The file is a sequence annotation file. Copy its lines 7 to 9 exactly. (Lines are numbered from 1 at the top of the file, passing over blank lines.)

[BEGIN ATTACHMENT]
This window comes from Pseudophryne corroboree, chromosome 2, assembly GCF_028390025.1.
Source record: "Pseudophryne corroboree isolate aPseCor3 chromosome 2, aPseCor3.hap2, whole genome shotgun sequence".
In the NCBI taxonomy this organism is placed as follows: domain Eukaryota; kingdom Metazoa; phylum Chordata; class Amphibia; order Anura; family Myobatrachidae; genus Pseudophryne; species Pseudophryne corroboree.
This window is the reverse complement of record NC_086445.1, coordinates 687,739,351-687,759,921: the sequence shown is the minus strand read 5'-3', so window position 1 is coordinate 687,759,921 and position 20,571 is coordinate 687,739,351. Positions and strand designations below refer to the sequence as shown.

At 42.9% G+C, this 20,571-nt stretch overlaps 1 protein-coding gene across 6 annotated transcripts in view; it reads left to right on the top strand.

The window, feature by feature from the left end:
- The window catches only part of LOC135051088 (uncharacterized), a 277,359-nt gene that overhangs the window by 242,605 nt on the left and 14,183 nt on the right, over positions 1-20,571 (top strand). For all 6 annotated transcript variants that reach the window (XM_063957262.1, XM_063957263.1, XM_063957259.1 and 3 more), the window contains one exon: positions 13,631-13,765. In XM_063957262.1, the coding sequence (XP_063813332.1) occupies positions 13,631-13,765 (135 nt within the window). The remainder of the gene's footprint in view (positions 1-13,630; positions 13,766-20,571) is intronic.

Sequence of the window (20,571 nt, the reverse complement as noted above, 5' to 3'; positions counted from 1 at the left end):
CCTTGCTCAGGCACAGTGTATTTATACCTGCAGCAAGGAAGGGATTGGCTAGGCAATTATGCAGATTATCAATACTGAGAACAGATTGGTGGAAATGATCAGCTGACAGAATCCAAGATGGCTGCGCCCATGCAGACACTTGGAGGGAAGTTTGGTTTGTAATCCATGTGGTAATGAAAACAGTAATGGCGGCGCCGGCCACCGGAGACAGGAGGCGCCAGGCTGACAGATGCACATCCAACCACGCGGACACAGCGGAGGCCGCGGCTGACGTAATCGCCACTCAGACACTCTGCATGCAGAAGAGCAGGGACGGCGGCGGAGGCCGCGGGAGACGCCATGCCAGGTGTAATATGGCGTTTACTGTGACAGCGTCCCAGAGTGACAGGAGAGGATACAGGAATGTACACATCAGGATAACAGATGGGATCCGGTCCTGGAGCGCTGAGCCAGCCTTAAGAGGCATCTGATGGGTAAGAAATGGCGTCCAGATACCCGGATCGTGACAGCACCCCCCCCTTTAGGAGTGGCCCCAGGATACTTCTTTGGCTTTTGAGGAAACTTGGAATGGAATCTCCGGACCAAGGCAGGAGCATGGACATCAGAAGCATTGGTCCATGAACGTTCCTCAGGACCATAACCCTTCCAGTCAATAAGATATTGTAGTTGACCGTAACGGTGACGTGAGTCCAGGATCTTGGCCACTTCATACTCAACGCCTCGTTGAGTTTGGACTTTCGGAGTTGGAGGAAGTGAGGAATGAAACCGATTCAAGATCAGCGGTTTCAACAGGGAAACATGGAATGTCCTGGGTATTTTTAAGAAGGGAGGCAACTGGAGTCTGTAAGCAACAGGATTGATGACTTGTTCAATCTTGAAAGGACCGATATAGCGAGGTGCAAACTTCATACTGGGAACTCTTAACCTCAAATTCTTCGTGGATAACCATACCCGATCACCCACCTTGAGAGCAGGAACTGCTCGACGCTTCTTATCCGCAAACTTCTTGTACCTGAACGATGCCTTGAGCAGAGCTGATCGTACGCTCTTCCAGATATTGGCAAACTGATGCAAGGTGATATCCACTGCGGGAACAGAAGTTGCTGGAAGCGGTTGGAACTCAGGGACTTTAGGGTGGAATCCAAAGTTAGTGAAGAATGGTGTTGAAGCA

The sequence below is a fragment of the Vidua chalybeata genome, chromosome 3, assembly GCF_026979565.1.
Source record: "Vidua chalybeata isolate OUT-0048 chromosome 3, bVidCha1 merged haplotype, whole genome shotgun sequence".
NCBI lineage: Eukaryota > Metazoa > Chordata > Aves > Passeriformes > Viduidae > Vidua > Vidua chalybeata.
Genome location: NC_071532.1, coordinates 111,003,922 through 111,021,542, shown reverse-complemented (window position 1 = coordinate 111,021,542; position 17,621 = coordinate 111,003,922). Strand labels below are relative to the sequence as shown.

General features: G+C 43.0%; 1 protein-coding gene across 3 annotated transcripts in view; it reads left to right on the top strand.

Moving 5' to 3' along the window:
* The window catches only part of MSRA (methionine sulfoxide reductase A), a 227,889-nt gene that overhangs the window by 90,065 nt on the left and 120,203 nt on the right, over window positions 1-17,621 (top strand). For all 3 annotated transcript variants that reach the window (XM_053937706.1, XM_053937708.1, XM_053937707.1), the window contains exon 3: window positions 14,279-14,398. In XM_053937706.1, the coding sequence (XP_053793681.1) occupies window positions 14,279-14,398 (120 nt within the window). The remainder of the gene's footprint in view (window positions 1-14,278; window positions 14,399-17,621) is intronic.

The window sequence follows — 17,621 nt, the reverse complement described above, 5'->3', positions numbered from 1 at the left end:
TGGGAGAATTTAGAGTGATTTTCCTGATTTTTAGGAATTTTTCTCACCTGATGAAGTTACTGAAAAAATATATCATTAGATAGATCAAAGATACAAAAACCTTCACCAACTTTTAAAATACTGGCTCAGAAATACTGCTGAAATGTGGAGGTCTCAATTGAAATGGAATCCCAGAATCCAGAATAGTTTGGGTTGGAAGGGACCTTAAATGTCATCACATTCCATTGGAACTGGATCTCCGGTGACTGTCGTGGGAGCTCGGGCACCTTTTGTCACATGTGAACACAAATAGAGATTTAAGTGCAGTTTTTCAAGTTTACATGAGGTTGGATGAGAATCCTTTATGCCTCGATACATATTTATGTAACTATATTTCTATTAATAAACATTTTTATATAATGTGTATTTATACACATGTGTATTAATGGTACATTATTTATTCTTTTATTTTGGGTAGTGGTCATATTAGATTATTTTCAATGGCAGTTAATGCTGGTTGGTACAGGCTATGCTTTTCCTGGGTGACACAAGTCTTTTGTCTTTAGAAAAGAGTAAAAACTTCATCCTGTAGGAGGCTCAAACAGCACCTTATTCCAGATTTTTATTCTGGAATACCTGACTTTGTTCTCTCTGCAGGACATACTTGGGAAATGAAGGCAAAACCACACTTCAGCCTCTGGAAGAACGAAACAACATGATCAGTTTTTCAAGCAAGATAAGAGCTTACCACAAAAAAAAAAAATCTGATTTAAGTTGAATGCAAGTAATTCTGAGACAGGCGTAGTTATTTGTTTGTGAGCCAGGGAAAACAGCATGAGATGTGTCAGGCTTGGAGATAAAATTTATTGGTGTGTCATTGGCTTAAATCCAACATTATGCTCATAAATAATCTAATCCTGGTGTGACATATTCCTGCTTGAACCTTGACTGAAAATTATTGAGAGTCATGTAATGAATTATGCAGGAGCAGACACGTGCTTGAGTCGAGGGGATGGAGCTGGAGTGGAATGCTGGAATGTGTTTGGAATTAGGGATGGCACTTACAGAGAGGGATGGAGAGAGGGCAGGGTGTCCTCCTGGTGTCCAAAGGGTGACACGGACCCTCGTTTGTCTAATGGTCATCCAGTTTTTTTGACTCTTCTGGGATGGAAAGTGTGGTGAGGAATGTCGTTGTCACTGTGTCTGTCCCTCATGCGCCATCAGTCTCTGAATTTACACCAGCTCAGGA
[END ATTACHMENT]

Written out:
- The window catches only part of LOC135051088 (uncharacterized), a 277,359-nt gene that overhangs the window by 242,605 nt on the left and 14,183 nt on the right, over positions 1-20,571 (top strand). For all 6 annotated transcript variants that reach the window (XM_063957262.1, XM_063957263.1, XM_063957259.1 and 3 more), the window contains one exon: positions 13,631-13,765. In XM_063957262.1, the coding sequence (XP_063813332.1) occupies positions 13,631-13,765 (135 nt within the window). The remainder of the gene's footprint in view (positions 1-13,630; positions 13,766-20,571) is intronic.

Sequence of the window (20,571 nt, the reverse complement as noted above, 5' to 3'; positions counted from 1 at the left end):
CCTTGCTCAGGCACAGTGTATTTATACCTGCAGCAAGGAAGGGATTGGCTAGGCAATTATGCAGATTATCAATACTGAGAACAGATTGGTGGAAATGATCAGCTGACAGAATCCAAGATGGCTGCGCCCATGCAGACACTTGGAGGGAAGTTTGGTTTGTAATCCATGTGGTAATGAAAACAGTAATGGCGGCGCCGGCCACCGGAGACAGGAGGCGCCAGGCTGACAGATGCACATCCAACCACGCGGACACAGCGGAGGCCGCGGCTGACGTAATCGCCACTCAGACACTCTGCATGCAGAAGAGCAGGGACGGCGGCGGAGGCCGCGGGAGACGCCATGCCAGGTGTAATATGGCGTTTACTGTGACAGCGTCCCAGAGTGACAGGAGAGGATACAGGAATGTACACATCAGGATAACAGATGGGATCCGGTCCTGGAGCGCTGAGCCAGCCTTAAGAGGCATCTGATGGGTAAGAAATGGCGTCCAGATACCCGGATCGTGACAGCACCCCCCCCTTTAGGAGTGGCCCCAGGATACTTCTTTGGCTTTTGAGGAAACTTGGAATGGAATCTCCGGACCAAGGCAGGAGCATGGACATCAGAAGCATTGGTCCATGAACGTTCCTCAGGACCATAACCCTTCCAGTCAATAAGATATTGTAGTTGACCGTAACGGTGACGTGAGTCCAGGATCTTGGCCACTTCATACTCAACGCCTCGTTGAGTTTGGACTTTCGGAGTTGGAGGAAGTGAGGAATGAAACCGATTCAAGATCAGCGGTTTCAACAGGGAAACATGGAATGTCCTGGGTATTTTTAAGAAGGGAGGCAACTGGAGTCTGTAAGCAACAGGATTGATGACTTGTTCAATCTTGAAAGGACCGATATAGCGAGGTGCAAACTTCATACTGGGAACTCTTAACCTCAAATTCTTCGTGGATAACCATACCCGATCACCCACCTTGAGAGCAGGAACTGCTCGACGCTTCTTATCCGCAAACTTCTTGTACCTGAACGATGCCTTGAGCAGAGCTGATCGTACGCTCTTCCAGATATTGGCAAACTGATGCAAGGTGATATCCACTGCGGGAACAGAAGTTGCTGGAAGCGGTTGGAACTCAGGGACTTTAGGGTGGAATCCAAAGTTAGTGAAGAATGGTGTTGAAGCA